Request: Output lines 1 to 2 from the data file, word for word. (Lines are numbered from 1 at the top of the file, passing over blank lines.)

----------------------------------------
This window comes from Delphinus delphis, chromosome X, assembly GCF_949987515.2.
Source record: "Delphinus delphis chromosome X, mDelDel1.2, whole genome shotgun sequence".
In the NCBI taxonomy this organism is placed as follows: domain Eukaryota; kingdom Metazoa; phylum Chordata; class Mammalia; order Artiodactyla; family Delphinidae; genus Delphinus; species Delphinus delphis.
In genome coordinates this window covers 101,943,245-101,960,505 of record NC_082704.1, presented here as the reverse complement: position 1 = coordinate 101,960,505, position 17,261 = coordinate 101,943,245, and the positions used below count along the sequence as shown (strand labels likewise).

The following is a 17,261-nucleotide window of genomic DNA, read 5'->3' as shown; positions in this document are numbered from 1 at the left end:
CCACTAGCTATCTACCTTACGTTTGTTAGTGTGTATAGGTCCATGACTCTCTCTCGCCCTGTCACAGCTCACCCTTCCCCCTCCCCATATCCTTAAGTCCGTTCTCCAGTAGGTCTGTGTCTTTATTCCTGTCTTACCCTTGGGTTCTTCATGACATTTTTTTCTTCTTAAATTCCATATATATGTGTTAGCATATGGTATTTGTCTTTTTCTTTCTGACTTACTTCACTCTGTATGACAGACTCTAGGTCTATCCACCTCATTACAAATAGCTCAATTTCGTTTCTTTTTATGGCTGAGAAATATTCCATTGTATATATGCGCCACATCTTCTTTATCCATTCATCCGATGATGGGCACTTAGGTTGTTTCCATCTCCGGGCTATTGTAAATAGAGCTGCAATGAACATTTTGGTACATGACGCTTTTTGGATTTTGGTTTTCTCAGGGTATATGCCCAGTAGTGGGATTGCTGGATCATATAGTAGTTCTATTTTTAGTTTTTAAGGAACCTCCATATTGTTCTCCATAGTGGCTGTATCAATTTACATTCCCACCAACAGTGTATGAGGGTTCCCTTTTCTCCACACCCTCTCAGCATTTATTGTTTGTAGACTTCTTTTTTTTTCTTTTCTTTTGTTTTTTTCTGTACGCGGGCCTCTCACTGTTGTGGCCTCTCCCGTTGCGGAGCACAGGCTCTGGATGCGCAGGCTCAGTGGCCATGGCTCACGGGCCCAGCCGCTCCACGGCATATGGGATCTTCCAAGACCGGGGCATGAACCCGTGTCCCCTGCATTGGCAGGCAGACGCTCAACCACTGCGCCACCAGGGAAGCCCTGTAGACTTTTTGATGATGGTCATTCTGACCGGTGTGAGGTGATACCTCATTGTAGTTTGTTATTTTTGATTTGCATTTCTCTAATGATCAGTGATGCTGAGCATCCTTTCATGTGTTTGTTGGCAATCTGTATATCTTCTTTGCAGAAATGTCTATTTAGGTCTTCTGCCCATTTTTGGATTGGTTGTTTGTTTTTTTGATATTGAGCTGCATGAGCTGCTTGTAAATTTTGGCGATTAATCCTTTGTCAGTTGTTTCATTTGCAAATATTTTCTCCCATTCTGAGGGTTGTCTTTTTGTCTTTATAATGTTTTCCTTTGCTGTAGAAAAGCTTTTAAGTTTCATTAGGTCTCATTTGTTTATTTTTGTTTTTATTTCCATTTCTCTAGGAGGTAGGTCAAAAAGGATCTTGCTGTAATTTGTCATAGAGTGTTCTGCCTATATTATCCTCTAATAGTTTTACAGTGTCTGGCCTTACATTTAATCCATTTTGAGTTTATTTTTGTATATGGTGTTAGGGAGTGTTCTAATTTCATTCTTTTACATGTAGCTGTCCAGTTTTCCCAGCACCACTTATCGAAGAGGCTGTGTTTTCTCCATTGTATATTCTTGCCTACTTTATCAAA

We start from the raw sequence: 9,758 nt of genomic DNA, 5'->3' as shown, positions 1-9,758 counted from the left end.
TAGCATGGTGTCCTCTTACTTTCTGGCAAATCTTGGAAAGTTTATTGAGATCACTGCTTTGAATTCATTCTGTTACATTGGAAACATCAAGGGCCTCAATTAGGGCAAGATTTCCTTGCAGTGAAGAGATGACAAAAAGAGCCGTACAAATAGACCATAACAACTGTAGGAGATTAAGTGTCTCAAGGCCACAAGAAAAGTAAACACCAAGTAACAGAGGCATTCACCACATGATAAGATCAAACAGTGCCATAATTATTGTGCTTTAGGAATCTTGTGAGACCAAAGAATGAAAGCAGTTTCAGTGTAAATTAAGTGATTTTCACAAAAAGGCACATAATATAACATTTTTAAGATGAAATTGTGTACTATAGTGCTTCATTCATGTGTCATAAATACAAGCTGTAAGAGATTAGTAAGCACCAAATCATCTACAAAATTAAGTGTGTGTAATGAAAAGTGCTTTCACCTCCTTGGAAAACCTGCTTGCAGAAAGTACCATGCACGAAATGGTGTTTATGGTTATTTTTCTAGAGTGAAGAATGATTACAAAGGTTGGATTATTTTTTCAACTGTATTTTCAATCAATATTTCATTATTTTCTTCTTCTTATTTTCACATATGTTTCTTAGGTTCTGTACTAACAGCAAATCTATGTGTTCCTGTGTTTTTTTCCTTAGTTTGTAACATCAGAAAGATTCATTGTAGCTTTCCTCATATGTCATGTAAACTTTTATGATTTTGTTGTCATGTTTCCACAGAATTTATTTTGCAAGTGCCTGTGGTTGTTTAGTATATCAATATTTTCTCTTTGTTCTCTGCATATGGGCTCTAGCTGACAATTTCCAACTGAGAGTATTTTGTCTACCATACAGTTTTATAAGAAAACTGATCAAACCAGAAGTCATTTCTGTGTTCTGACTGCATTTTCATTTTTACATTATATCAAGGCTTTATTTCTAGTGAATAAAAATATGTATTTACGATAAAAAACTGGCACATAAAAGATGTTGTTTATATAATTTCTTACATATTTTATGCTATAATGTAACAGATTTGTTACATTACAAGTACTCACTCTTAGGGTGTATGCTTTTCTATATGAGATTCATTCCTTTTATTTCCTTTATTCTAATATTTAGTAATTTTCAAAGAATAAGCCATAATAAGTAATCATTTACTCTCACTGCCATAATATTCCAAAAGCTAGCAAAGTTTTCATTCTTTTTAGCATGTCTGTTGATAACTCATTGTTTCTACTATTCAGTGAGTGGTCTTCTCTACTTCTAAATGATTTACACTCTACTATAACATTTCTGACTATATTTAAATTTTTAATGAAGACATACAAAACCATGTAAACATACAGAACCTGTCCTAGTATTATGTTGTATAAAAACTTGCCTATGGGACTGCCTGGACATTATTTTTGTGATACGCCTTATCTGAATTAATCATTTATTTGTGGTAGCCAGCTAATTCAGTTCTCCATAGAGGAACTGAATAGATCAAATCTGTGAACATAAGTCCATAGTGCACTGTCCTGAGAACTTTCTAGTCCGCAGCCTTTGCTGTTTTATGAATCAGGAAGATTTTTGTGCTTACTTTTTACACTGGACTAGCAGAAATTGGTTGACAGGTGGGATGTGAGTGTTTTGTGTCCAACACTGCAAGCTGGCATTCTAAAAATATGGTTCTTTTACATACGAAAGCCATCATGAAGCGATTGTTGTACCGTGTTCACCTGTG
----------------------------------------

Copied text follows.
This window comes from Delphinus delphis, chromosome X, assembly GCF_949987515.2.
Source record: "Delphinus delphis chromosome X, mDelDel1.2, whole genome shotgun sequence".